Digg doesn't pay its audience to submit stories, even though competitor Netscape does. But, according to the Deep Jive blog, that is not stopping private companies from soliciting top Diggers with offers of cash to promote their products and services. And some of those Diggers are reportedly taking the cash. Of course, when people find out which companies are doing this, they will face a PR backlash. This potential for bribery also points up the need for a reliable reputation system so that the audience members can police themselves.
The bigger question for Digg and all user-generated content sites that reach a critical mass of popularity is whether or not money will corrupt the system. Money will find its way into these communities one way or the other. There seems to be a split among companies riding the culture of participation. Those in the driver's seat like YouTube and DIgg see no need to pay their audience/contributors. While those trying to get noticed more—like Metacafe, Netscape, and Revver—are offering up cash to lure away the most talented audience/contributors.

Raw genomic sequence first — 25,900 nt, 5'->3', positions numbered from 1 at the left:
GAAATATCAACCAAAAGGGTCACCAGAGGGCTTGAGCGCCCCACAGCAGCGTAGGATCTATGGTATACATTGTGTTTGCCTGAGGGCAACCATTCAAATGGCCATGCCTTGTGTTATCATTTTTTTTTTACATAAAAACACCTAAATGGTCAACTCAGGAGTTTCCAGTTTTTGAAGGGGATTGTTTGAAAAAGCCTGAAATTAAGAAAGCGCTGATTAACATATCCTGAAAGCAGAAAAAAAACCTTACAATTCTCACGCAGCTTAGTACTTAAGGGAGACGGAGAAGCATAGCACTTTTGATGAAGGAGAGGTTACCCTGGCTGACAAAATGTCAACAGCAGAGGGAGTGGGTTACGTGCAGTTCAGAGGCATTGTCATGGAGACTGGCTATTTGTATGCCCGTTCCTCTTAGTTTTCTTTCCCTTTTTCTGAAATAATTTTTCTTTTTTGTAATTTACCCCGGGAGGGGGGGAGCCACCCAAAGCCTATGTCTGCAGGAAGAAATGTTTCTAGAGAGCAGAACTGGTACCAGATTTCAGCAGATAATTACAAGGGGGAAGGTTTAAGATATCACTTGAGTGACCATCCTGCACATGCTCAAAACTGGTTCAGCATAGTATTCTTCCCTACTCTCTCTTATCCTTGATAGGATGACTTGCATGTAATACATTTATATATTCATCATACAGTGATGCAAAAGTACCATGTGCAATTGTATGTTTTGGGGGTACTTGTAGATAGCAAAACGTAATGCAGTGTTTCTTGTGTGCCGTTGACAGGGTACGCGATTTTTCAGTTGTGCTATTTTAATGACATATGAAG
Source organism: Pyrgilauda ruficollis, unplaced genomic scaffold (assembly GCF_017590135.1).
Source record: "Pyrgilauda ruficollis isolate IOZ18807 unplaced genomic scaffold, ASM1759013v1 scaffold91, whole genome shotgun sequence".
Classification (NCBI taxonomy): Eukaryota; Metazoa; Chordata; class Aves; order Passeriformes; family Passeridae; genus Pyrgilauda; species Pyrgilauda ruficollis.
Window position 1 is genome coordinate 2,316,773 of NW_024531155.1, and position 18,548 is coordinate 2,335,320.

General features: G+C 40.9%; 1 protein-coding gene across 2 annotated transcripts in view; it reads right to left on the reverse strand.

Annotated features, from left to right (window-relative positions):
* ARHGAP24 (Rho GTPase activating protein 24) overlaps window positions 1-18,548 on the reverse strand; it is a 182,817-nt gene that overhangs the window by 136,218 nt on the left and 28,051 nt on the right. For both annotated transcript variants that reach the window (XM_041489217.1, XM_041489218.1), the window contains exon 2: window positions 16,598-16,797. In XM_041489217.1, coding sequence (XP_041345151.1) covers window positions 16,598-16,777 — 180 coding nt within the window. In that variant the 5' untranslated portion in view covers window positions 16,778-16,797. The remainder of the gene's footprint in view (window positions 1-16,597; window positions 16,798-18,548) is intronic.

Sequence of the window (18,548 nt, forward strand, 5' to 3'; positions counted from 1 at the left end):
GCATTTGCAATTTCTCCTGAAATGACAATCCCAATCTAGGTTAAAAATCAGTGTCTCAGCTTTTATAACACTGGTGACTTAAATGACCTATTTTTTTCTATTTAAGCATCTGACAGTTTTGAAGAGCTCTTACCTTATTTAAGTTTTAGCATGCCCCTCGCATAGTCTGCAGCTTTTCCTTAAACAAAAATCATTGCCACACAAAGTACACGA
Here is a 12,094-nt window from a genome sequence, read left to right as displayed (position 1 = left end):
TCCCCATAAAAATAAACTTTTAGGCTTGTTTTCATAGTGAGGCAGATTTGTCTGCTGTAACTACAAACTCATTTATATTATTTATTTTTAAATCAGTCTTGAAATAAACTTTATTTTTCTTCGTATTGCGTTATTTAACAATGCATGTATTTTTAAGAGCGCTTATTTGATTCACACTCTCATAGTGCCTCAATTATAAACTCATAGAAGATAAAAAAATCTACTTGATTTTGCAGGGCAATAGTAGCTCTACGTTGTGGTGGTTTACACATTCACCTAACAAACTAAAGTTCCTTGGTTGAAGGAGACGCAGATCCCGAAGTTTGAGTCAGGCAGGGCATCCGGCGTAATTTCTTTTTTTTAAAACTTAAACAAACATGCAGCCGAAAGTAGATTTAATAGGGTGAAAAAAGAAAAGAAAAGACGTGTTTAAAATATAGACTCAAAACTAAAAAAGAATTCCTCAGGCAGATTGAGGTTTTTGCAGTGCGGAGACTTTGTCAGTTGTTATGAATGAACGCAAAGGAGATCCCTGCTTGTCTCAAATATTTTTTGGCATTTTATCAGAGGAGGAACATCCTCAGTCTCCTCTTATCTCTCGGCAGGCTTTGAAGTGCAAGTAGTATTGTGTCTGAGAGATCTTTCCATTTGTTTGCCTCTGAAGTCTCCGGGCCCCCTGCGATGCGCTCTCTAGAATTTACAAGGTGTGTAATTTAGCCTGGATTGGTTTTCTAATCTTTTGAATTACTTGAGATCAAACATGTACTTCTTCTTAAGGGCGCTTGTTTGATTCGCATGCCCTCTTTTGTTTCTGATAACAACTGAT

If cash is going to be changing hands, isn't it much preferable to see it coming from the sites themselves in a completely upfront and transparent fashion than through these back-channel dealings?
Update: Some more confirmation this is happening from former Digg competitor Jason Calacanis.